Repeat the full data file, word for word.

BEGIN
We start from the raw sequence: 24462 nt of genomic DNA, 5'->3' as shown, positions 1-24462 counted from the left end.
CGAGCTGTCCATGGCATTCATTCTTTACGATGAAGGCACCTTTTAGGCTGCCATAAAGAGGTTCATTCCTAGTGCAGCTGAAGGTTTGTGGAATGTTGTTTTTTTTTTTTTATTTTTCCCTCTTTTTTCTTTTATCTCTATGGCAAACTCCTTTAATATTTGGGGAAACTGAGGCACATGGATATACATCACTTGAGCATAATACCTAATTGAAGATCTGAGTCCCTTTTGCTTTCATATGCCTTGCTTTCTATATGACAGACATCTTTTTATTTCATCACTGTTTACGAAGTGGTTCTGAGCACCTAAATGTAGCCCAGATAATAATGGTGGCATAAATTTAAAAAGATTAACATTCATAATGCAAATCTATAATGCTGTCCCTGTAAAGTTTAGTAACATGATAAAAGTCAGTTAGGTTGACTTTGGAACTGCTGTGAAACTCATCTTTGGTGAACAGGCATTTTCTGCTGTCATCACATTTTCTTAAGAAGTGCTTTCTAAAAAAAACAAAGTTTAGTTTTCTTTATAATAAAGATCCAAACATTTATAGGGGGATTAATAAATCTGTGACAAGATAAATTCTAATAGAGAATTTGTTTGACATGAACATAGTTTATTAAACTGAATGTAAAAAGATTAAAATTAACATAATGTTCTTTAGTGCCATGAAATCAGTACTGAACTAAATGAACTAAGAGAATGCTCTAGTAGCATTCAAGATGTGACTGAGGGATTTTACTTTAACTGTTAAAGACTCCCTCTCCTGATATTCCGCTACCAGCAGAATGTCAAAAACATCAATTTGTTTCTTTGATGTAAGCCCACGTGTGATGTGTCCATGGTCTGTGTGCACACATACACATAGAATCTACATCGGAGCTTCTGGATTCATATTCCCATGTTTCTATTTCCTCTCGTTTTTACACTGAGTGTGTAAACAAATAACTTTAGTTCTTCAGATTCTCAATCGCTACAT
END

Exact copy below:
We start from the raw sequence: 24462 nt of genomic DNA, 5'->3' as shown, positions 1-24462 counted from the left end.
CGAGCTGTCCATGGCATTCATTCTTTACGATGAAGGCACCTTTTAGGCTGCCATAAAGAGGTTCATTCCTAGTGCAGCTGAAGGTTTGTGGAATGTTGTTTTTTTTTTTTTATTTTTCCCTCTTTTTTCTTTTATCTCTATGGCAAACTCCTTTAATATTTGGGGAAACTGAGGCACATGGATATACATCACTTGAGCATAATACCTAATTGAAGATCTGAGTCCCTTTTGCTTTCATATGCCTTGCTTTCTATATGACAGACATCTTTTTATTTCATCACTGTTTACGAAGTGGTTCTGAGCACCTAAATGTAGCCCAGATAATAATGGTGGCATAAATTTAAAAAGATTAACATTCATAATGCAAATCTATAATGCTGTCCCTGTAAAGTTTAGTAACATGATAAAAGTCAGTTAGGTTGACTTTGGAACTGCTGTGAAACTCATCTTTGGTGAACAGGCATTTTCTGCTGTCATCACATTTTCTTAAGAAGTGCTTTCTAAAAAAAACAAAGTTTAGTTTTCTTTATAATAAAGATCCAAACATTTATAGGGGGATTAATAAATCTGTGACAAGATAAATTCTAATAGAGAATTTGTTTGACATGAACATAGTTTATTAAACTGAATGTAAAAAGATTAAAATTAACATAATGTTCTTTAGTGCCATGAAATCAGTACTGAACTAAATGAACTAAGAGAATGCTCTAGTAGCATTCAAGATGTGACTGAGGGATTTTACTTTAACTGTTAAAGACTCCCTCTCCTGATATTCCGCTACCAGCAGAATGTCAAAAACATCAATTTGTTTCTTTGATGTAAGCCCACGTGTGATGTGTCCATGGTCTGTGTGCACACATACACATAGAATCTACATCGGAGCTTCTGGATTCATATTCCCATGTTTCTATTTCCTCTCGTTTTTACACTGAGTGTGTAAACAAATAACTTTAGTTCTTCAGATTCTCAATCGCTACAT